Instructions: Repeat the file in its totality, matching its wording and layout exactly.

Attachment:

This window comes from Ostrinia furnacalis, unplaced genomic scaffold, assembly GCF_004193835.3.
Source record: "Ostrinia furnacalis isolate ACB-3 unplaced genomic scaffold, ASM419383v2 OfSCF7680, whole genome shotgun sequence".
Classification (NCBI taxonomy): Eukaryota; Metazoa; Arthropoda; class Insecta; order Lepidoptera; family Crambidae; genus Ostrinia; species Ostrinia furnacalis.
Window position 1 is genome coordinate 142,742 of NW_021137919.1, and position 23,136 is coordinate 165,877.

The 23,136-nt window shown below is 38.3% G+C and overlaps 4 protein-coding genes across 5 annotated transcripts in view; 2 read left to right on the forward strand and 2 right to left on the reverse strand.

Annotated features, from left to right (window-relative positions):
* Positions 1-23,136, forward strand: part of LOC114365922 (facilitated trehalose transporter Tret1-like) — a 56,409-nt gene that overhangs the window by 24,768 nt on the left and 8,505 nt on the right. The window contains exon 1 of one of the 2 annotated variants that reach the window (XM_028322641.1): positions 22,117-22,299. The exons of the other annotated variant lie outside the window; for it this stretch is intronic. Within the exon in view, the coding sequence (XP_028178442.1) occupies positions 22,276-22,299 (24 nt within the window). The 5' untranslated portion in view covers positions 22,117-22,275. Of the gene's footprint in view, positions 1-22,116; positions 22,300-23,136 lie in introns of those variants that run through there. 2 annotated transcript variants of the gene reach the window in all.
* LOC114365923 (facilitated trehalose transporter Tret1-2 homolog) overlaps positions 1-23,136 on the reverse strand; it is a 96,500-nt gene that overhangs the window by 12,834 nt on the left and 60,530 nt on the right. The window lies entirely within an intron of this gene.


This window comes from Ostrinia furnacalis, unplaced genomic scaffold, assembly GCF_004193835.3.
Source record: "Ostrinia furnacalis isolate ACB-3 unplaced genomic scaffold, ASM419383v2 OfSCF7680, whole genome shotgun sequence".
Classification (NCBI taxonomy): Eukaryota; Metazoa; Arthropoda; class Insecta; order Lepidoptera; family Crambidae; genus Ostrinia; species Ostrinia furnacalis.
Window position 1 is genome coordinate 142,742 of NW_021137919.1, and position 23,136 is coordinate 165,877.

The 23,136-nt window shown below is 38.3% G+C and overlaps 4 protein-coding genes across 5 annotated transcripts in view; 2 read left to right on the forward strand and 2 right to left on the reverse strand.

Annotated features, from left to right (window-relative positions):
* Positions 1-23,136, forward strand: part of LOC114365922 (facilitated trehalose transporter Tret1-like) — a 56,409-nt gene that overhangs the window by 24,768 nt on the left and 8,505 nt on the right. The window contains exon 1 of one of the 2 annotated variants that reach the window (XM_028322641.1): positions 22,117-22,299. The exons of the other annotated variant lie outside the window; for it this stretch is intronic. Within the exon in view, the coding sequence (XP_028178442.1) occupies positions 22,276-22,299 (24 nt within the window). The 5' untranslated portion in view covers positions 22,117-22,275. Of the gene's footprint in view, positions 1-22,116; positions 22,300-23,136 lie in introns of those variants that run through there. 2 annotated transcript variants of the gene reach the window in all.
* LOC114365923 (facilitated trehalose transporter Tret1-2 homolog) overlaps positions 1-23,136 on the reverse strand; it is a 96,500-nt gene that overhangs the window by 12,834 nt on the left and 60,530 nt on the right. The window lies entirely within an intron of this gene.